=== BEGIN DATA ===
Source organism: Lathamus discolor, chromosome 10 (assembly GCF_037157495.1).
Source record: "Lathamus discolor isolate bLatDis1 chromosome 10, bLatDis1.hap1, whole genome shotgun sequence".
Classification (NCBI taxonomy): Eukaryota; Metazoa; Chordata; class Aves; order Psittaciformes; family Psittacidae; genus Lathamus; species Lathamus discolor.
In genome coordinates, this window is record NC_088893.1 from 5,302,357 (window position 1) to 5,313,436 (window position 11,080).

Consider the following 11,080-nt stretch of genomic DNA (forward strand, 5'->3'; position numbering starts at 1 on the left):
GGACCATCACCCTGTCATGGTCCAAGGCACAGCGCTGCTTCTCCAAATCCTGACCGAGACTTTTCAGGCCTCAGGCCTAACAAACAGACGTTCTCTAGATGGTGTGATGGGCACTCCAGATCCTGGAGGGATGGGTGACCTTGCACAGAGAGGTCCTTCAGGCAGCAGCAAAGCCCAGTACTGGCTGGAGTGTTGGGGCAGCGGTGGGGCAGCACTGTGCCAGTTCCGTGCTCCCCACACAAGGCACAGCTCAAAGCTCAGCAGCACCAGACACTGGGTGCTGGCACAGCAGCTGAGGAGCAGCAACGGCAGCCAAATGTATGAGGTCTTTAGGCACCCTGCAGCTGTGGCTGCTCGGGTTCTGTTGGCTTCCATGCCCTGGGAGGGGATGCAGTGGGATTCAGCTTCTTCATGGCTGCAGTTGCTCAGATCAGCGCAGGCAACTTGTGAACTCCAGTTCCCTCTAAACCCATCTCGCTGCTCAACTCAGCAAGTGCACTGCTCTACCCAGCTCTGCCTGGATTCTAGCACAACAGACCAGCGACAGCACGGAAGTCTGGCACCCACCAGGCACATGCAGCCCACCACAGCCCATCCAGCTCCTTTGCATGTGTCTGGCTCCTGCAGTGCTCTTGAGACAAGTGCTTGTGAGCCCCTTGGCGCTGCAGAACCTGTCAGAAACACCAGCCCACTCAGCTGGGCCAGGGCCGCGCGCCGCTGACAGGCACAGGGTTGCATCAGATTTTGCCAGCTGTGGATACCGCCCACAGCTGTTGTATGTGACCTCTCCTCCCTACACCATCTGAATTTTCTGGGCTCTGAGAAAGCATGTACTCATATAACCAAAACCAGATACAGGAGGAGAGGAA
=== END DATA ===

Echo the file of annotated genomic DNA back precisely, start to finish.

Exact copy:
Source organism: Lathamus discolor, chromosome 10 (assembly GCF_037157495.1).
Source record: "Lathamus discolor isolate bLatDis1 chromosome 10, bLatDis1.hap1, whole genome shotgun sequence".
Classification (NCBI taxonomy): Eukaryota; Metazoa; Chordata; class Aves; order Psittaciformes; family Psittacidae; genus Lathamus; species Lathamus discolor.
In genome coordinates, this window is record NC_088893.1 from 5,302,357 (window position 1) to 5,313,436 (window position 11,080).

Consider the following 11,080-nt stretch of genomic DNA (forward strand, 5'->3'; position numbering starts at 1 on the left):
GGACCATCACCCTGTCATGGTCCAAGGCACAGCGCTGCTTCTCCAAATCCTGACCGAGACTTTTCAGGCCTCAGGCCTAACAAACAGACGTTCTCTAGATGGTGTGATGGGCACTCCAGATCCTGGAGGGATGGGTGACCTTGCACAGAGAGGTCCTTCAGGCAGCAGCAAAGCCCAGTACTGGCTGGAGTGTTGGGGCAGCGGTGGGGCAGCACTGTGCCAGTTCCGTGCTCCCCACACAAGGCACAGCTCAAAGCTCAGCAGCACCAGACACTGGGTGCTGGCACAGCAGCTGAGGAGCAGCAACGGCAGCCAAATGTATGAGGTCTTTAGGCACCCTGCAGCTGTGGCTGCTCGGGTTCTGTTGGCTTCCATGCCCTGGGAGGGGATGCAGTGGGATTCAGCTTCTTCATGGCTGCAGTTGCTCAGATCAGCGCAGGCAACTTGTGAACTCCAGTTCCCTCTAAACCCATCTCGCTGCTCAACTCAGCAAGTGCACTGCTCTACCCAGCTCTGCCTGGATTCTAGCACAACAGACCAGCGACAGCACGGAAGTCTGGCACCCACCAGGCACATGCAGCCCACCACAGCCCATCCAGCTCCTTTGCATGTGTCTGGCTCCTGCAGTGCTCTTGAGACAAGTGCTTGTGAGCCCCTTGGCGCTGCAGAACCTGTCAGAAACACCAGCCCACTCAGCTGGGCCAGGGCCGCGCGCCGCTGACAGGCACAGGGTTGCATCAGATTTTGCCAGCTGTGGATACCGCCCACAGCTGTTGTATGTGACCTCTCCTCCCTACACCATCTGAATTTTCTGGGCTCTGAGAAAGCATGTACTCATATAACCAAAACCAGATACAGGAGGAGAGGAA